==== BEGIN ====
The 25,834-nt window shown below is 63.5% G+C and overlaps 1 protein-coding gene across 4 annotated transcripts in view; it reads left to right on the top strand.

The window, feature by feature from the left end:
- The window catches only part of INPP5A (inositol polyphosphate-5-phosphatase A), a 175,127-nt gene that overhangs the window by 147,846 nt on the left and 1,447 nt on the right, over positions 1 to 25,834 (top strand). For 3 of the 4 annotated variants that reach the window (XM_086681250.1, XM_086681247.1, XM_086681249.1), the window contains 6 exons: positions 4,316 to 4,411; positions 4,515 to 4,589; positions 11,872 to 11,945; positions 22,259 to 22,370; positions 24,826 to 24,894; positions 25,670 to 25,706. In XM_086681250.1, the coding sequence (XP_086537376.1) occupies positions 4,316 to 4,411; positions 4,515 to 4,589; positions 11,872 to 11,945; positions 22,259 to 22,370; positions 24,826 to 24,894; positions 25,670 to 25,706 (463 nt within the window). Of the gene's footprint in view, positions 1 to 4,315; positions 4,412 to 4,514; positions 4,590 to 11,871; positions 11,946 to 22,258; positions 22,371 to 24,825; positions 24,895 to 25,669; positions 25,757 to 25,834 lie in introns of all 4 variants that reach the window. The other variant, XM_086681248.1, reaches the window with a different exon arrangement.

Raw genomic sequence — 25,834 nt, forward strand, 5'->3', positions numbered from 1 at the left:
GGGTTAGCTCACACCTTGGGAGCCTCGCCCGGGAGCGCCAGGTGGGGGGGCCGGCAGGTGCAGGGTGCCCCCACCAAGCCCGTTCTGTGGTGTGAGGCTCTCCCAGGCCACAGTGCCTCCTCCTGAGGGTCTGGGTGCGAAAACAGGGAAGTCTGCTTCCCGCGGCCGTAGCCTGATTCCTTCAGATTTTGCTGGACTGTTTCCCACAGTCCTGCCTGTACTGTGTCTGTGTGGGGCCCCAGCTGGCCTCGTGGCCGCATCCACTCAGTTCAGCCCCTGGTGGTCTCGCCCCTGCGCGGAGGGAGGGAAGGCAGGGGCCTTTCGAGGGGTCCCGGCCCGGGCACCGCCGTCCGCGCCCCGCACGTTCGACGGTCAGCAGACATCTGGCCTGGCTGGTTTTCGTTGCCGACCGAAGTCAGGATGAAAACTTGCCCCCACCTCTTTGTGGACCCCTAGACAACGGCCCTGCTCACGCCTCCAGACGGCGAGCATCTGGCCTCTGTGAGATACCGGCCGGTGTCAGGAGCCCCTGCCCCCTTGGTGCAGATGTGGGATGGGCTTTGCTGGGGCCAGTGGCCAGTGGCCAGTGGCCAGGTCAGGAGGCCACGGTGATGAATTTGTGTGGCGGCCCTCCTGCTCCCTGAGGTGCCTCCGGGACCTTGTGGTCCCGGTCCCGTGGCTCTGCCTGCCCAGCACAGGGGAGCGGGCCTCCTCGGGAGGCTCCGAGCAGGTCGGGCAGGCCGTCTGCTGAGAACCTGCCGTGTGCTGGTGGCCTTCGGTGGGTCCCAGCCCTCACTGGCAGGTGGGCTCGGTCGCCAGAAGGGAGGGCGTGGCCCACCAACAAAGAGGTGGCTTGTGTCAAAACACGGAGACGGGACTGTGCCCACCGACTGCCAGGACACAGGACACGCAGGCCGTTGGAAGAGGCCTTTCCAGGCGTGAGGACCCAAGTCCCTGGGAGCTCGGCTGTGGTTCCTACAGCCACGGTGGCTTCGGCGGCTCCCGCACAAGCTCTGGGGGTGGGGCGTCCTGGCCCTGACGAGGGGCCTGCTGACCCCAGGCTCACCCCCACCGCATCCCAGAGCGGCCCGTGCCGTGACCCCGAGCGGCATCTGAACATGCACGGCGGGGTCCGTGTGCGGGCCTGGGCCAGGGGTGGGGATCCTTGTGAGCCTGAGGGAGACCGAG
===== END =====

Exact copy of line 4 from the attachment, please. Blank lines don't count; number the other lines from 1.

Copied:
Raw genomic sequence — 25,834 nt, forward strand, 5'->3', positions numbered from 1 at the left: